After being heavily discussed, the new plan shows the way to a principally greenhouse gas neutral Germany in 2050. For the first time, the German climate goal is broken down to individual targets for different sectors, like power generation, agriculture and transport, and thus giving a clear orientation for all sectors. Renewable energy will continue to be expanded and coal energy production will go down accordingly.
“The decided action plans is non legislative, but the direction of how to go greener is now becoming clearer,” says Vattenfall’s Alexander Jung, Head of PRA & Media relations in Germany.
Still no clear messages
However, the Government has – so far - avoided clear messages on how and when to step out of coal and how to speed up decarbonisation of the transport sector.
“It is positive that the plan acknowledges the contribution of gas-fired CHP plants for the needed CO2 reduction. Our heat business in Berlin and Hamburg can contribute significantly to the CO2 reduction, especially if we increase power to heat,” Jung says.
The coal and lignite industry is a very significant employer in some regions in Germany and coal-powered electricity is accountable for 40 percent of Germany´s electricity – as well as 40 percent of the greenhouse gas emissions.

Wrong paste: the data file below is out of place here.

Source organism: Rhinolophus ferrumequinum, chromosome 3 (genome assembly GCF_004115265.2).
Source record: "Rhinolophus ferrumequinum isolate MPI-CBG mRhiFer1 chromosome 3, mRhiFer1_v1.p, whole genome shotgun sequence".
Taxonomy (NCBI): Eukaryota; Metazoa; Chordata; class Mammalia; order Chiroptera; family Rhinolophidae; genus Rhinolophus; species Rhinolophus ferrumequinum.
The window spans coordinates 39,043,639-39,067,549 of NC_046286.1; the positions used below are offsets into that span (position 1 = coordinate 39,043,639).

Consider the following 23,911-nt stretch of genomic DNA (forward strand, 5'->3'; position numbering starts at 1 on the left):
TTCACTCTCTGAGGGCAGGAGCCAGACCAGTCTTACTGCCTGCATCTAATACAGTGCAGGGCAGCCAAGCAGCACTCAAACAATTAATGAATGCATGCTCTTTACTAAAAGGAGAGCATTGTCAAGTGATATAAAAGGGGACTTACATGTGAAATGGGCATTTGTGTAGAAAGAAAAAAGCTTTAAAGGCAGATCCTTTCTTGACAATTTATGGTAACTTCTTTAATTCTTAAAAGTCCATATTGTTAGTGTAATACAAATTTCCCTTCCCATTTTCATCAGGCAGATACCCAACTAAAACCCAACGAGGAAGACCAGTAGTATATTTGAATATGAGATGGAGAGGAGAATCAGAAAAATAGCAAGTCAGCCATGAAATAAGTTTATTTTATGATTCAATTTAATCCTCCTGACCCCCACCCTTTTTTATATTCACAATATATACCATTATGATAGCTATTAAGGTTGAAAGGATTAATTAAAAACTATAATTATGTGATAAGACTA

“It will be a rocky road for the government how to tackle the coal exit issue. But in my opinion it is no longer a question of “if” but “how” to do it. So looking ahead, the decision Vattenfall made to leave lignite was absolutely right, given the political and societal environment”.
Vattenfall can play an important role
According to the plan, in 2018, after the federal elections in September 2017, a new commission shall develop a mix of instruments intended to help the regions and sectors which are particularly affected by the structural change associated with Germany´s energy transition.
“The key success factor for further steps in the Energiewende process, is sector coupling. If we manage to synchronise the decarbonisation first and foremost in the electricity-, transport-, heat- and building sector, we can reach the ambitious energy targets. Vattenfall has the potential to play an important role in this process. And that is good for our business especially in Germany,” says Alexander Jung.
“A close look at Germany’s climate action plan”